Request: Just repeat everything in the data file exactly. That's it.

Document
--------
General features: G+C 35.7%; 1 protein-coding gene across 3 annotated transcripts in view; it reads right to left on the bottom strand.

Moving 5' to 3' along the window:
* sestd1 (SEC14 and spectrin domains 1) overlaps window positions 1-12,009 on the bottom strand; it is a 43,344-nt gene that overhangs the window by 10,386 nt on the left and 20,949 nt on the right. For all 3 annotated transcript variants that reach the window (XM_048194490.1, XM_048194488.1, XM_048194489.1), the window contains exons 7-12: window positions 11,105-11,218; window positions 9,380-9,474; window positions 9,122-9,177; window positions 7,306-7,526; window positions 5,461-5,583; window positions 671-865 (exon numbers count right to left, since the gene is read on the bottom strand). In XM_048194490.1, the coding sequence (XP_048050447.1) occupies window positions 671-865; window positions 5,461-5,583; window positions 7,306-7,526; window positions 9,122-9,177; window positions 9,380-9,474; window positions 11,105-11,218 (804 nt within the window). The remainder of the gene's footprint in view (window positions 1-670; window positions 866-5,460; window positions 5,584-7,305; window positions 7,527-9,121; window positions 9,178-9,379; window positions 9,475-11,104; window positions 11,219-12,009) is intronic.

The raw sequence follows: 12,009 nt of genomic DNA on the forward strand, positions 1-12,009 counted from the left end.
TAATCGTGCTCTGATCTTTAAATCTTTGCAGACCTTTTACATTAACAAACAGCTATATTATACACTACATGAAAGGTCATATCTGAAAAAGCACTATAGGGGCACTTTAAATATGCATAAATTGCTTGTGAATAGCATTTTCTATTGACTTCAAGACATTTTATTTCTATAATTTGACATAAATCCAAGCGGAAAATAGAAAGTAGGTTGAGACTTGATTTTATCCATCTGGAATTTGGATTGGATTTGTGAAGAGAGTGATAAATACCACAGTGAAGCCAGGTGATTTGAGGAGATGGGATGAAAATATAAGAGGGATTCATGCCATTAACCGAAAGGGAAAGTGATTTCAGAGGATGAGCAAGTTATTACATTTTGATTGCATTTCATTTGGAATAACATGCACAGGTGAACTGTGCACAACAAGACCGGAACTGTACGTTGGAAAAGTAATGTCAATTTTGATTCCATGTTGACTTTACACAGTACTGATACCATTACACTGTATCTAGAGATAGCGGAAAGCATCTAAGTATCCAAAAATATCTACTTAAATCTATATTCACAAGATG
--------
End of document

General features: G+C 35.7%; 1 protein-coding gene across 3 annotated transcripts in view; it reads right to left on the bottom strand.

Moving 5' to 3' along the window:
* sestd1 (SEC14 and spectrin domains 1) overlaps window positions 1-12,009 on the bottom strand; it is a 43,344-nt gene that overhangs the window by 10,386 nt on the left and 20,949 nt on the right. For all 3 annotated transcript variants that reach the window (XM_048194490.1, XM_048194488.1, XM_048194489.1), the window contains exons 7-12: window positions 11,105-11,218; window positions 9,380-9,474; window positions 9,122-9,177; window positions 7,306-7,526; window positions 5,461-5,583; window positions 671-865 (exon numbers count right to left, since the gene is read on the bottom strand). In XM_048194490.1, the coding sequence (XP_048050447.1) occupies window positions 671-865; window positions 5,461-5,583; window positions 7,306-7,526; window positions 9,122-9,177; window positions 9,380-9,474; window positions 11,105-11,218 (804 nt within the window). The remainder of the gene's footprint in view (window positions 1-670; window positions 866-5,460; window positions 5,584-7,305; window positions 7,527-9,121; window positions 9,178-9,379; window positions 9,475-11,104; window positions 11,219-12,009) is intronic.

The raw sequence follows: 12,009 nt of genomic DNA on the forward strand, positions 1-12,009 counted from the left end.
TAATCGTGCTCTGATCTTTAAATCTTTGCAGACCTTTTACATTAACAAACAGCTATATTATACACTACATGAAAGGTCATATCTGAAAAAGCACTATAGGGGCACTTTAAATATGCATAAATTGCTTGTGAATAGCATTTTCTATTGACTTCAAGACATTTTATTTCTATAATTTGACATAAATCCAAGCGGAAAATAGAAAGTAGGTTGAGACTTGATTTTATCCATCTGGAATTTGGATTGGATTTGTGAAGAGAGTGATAAATACCACAGTGAAGCCAGGTGATTTGAGGAGATGGGATGAAAATATAAGAGGGATTCATGCCATTAACCGAAAGGGAAAGTGATTTCAGAGGATGAGCAAGTTATTACATTTTGATTGCATTTCATTTGGAATAACATGCACAGGTGAACTGTGCACAACAAGACCGGAACTGTACGTTGGAAAAGTAATGTCAATTTTGATTCCATGTTGACTTTACACAGTACTGATACCATTACACTGTATCTAGAGATAGCGGAAAGCATCTAAGTATCCAAAAATATCTACTTAAATCTATATTCACAAGATG